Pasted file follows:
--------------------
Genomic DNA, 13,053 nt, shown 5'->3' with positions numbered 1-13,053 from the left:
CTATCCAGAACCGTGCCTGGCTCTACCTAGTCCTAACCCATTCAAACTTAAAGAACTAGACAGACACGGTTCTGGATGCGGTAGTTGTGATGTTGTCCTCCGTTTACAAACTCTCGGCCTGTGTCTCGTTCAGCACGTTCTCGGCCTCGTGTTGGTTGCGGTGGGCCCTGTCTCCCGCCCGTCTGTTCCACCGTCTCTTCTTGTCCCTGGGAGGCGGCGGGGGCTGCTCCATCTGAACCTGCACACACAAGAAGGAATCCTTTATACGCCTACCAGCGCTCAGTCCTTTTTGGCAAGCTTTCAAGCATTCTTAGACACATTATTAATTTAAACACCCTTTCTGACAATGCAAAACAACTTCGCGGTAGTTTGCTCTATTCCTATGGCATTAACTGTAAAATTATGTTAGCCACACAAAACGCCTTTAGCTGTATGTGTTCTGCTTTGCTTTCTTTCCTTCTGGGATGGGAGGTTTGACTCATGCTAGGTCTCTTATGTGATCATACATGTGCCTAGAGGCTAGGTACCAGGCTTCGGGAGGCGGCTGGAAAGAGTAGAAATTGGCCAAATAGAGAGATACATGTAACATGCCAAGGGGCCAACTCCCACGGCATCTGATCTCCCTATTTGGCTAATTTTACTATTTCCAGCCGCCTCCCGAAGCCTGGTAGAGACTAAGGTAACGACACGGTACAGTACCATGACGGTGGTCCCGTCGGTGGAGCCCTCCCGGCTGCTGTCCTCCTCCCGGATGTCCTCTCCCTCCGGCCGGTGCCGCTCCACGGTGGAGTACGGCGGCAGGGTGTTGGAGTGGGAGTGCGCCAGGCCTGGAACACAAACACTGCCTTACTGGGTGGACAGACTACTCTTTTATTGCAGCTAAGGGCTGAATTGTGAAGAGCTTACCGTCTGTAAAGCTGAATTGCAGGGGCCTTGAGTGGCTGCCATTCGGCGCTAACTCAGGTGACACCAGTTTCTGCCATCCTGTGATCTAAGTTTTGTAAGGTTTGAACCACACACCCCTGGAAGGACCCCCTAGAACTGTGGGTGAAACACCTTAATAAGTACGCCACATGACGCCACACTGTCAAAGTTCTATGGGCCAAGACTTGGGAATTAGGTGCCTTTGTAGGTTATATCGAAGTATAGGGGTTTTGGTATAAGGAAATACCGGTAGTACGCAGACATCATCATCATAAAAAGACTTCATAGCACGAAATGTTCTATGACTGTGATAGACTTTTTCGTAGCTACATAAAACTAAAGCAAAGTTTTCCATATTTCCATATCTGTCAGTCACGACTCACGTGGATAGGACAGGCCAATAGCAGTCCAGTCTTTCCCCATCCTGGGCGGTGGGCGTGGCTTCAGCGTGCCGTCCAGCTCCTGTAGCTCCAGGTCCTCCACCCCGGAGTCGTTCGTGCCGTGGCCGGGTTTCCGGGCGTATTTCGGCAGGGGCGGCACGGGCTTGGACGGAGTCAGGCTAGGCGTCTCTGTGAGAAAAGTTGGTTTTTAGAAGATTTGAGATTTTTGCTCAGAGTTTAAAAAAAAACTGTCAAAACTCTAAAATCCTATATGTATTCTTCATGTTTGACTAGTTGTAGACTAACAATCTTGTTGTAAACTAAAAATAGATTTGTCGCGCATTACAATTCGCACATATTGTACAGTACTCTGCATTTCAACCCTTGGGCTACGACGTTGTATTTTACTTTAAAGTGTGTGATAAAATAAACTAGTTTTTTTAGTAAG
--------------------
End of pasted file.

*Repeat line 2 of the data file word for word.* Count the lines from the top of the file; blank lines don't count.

CTATCCAGAACCGTGCCTGGCTCTACCTAGTCCTAACCCATTCAAACTTAAAGAACTAGACAGACACGGTTCTGGATGCGGTAGTTGTGATGTTGTCCTCCGTTTACAAACTCTCGGCCTGTGTCTCGTTCAGCACGTTCTCGGCCTCGTGTTGGTTGCGGTGGGCCCTGTCTCCCGCCCGTCTGTTCCACCGTCTCTTCTTGTCCCTGGGAGGCGGCGGGGGCTGCTCCATCTGAACCTGCACACACAAGAAGGAATCCTTTATACGCCTACCAGCGCTCAGTCCTTTTTGGCAAGCTTTCAAGCATTCTTAGACACATTATTAATTTAAACACCCTTTCTGACAATGCAAAACAACTTCGCGGTAGTTTGCTCTATTCCTATGGCATTAACTGTAAAATTATGTTAGCCACACAAAACGCCTTTAGCTGTATGTGTTCTGCTTTGCTTTCTTTCCTTCTGGGATGGGAGGTTTGACTCATGCTAGGTCTCTTATGTGATCATACATGTGCCTAGAGGCTAGGTACCAGGCTTCGGGAGGCGGCTGGAAAGAGTAGAAATTGGCCAAATAGAGAGATACATGTAACATGCCAAGGGGCCAACTCCCACGGCATCTGATCTCCCTATTTGGCTAATTTTACTATTTCCAGCCGCCTCCCGAAGCCTGGTAGAGACTAAGGTAACGACACGGTACAGTACCATGACGGTGGTCCCGTCGGTGGAGCCCTCCCGGCTGCTGTCCTCCTCCCGGATGTCCTCTCCCTCCGGCCGGTGCCGCTCCACGGTGGAGTACGGCGGCAGGGTGTTGGAGTGGGAGTGCGCCAGGCCTGGAACACAAACACTGCCTTACTGGGTGGACAGACTACTCTTTTATTGCAGCTAAGGGCTGAATTGTGAAGAGCTTACCGTCTGTAAAGCTGAATTGCAGGGGCCTTGAGTGGCTGCCATTCGGCGCTAACTCAGGTGACACCAGTTTCTGCCATCCTGTGATCTAAGTTTTGTAAGGTTTGAACCACACACCCCTGGAAGGACCCCCTAGAACTGTGGGTGAAACACCTTAATAAGTACGCCACATGACGCCACACTGTCAAAGTTCTATGGGCCAAGACTTGGGAATTAGGTGCCTTTGTAGGTTATATCGAAGTATAGGGGTTTTGGTATAAGGAAATACCGGTAGTACGCAGACATCATCATCATAAAAAGACTTCATAGCACGAAATGTTCTATGACTGTGATAGACTTTTTCGTAGCTACATAAAACTAAAGCAAAGTTTTCCATATTTCCATATCTGTCAGTCACGACTCACGTGGATAGGACAGGCCAATAGCAGTCCAGTCTTTCCCCATCCTGGGCGGTGGGCGTGGCTTCAGCGTGCCGTCCAGCTCCTGTAGCTCCAGGTCCTCCACCCCGGAGTCGTTCGTGCCGTGGCCGGGTTTCCGGGCGTATTTCGGCAGGGGCGGCACGGGCTTGGACGGAGTCAGGCTAGGCGTCTCTGTGAGAAAAGTTGGTTTTTAGAAGATTTGAGATTTTTGCTCAGAGTTTAAAAAAAAACTGTCAAAACTCTAAAATCCTATATGTATTCTTCATGTTTGACTAGTTGTAGACTAACAATCTTGTTGTAAACTAAAAATAGATTTGTCGCGCATTACAATTCGCACATATTGTACAGTACTCTGCATTTCAACCCTTGGGCTACGACGTTGTATTTTACTTTAAAGTGTGTGATAAAATAAACTAGTTTTTTTAGTAAG